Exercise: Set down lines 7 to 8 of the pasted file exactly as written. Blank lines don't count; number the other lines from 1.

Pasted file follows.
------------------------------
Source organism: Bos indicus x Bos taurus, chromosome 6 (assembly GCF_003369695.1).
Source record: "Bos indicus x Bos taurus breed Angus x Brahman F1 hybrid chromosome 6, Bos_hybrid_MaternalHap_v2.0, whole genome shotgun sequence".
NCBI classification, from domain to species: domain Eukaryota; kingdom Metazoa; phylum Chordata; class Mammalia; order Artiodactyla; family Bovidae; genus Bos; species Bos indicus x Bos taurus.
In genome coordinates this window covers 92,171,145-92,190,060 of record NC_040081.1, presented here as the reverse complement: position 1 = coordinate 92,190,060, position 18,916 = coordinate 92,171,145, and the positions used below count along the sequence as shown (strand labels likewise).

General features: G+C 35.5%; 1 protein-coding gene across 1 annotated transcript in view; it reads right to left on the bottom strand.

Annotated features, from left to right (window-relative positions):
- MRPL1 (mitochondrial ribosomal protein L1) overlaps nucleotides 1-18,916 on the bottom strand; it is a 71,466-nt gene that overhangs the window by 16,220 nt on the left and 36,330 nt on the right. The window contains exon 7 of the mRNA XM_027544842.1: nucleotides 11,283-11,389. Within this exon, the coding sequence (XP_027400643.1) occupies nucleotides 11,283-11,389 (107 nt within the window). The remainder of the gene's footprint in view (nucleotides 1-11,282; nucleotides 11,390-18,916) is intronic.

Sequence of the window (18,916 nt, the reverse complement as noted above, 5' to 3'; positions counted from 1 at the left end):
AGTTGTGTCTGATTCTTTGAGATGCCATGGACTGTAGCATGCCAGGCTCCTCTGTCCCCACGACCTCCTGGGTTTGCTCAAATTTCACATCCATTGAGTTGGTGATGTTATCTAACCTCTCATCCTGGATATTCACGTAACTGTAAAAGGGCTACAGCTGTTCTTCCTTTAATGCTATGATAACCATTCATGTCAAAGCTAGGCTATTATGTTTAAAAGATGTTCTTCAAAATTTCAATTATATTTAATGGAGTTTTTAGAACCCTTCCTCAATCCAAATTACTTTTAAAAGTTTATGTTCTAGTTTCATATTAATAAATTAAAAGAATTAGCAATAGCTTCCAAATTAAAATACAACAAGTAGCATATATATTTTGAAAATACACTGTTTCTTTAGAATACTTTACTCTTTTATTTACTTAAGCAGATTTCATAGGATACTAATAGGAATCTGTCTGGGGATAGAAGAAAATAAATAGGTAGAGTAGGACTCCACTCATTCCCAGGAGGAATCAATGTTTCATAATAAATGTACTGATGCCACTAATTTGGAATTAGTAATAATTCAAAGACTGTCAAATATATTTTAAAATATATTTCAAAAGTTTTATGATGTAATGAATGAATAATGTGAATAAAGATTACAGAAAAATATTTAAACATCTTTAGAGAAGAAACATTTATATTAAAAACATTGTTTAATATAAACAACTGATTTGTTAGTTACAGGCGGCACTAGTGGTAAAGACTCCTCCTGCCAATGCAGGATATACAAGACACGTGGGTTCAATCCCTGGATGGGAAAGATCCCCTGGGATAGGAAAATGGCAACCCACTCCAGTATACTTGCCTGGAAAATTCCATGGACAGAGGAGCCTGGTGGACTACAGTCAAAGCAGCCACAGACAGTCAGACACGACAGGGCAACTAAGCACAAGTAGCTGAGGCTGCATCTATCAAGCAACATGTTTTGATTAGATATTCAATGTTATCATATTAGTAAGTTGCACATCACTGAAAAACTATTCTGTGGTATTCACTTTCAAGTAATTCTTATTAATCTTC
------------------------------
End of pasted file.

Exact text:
- MRPL1 (mitochondrial ribosomal protein L1) overlaps nucleotides 1-18,916 on the bottom strand; it is a 71,466-nt gene that overhangs the window by 16,220 nt on the left and 36,330 nt on the right. The window contains exon 7 of the mRNA XM_027544842.1: nucleotides 11,283-11,389. Within this exon, the coding sequence (XP_027400643.1) occupies nucleotides 11,283-11,389 (107 nt within the window). The remainder of the gene's footprint in view (nucleotides 1-11,282; nucleotides 11,390-18,916) is intronic.

Sequence of the window (18,916 nt, the reverse complement as noted above, 5' to 3'; positions counted from 1 at the left end):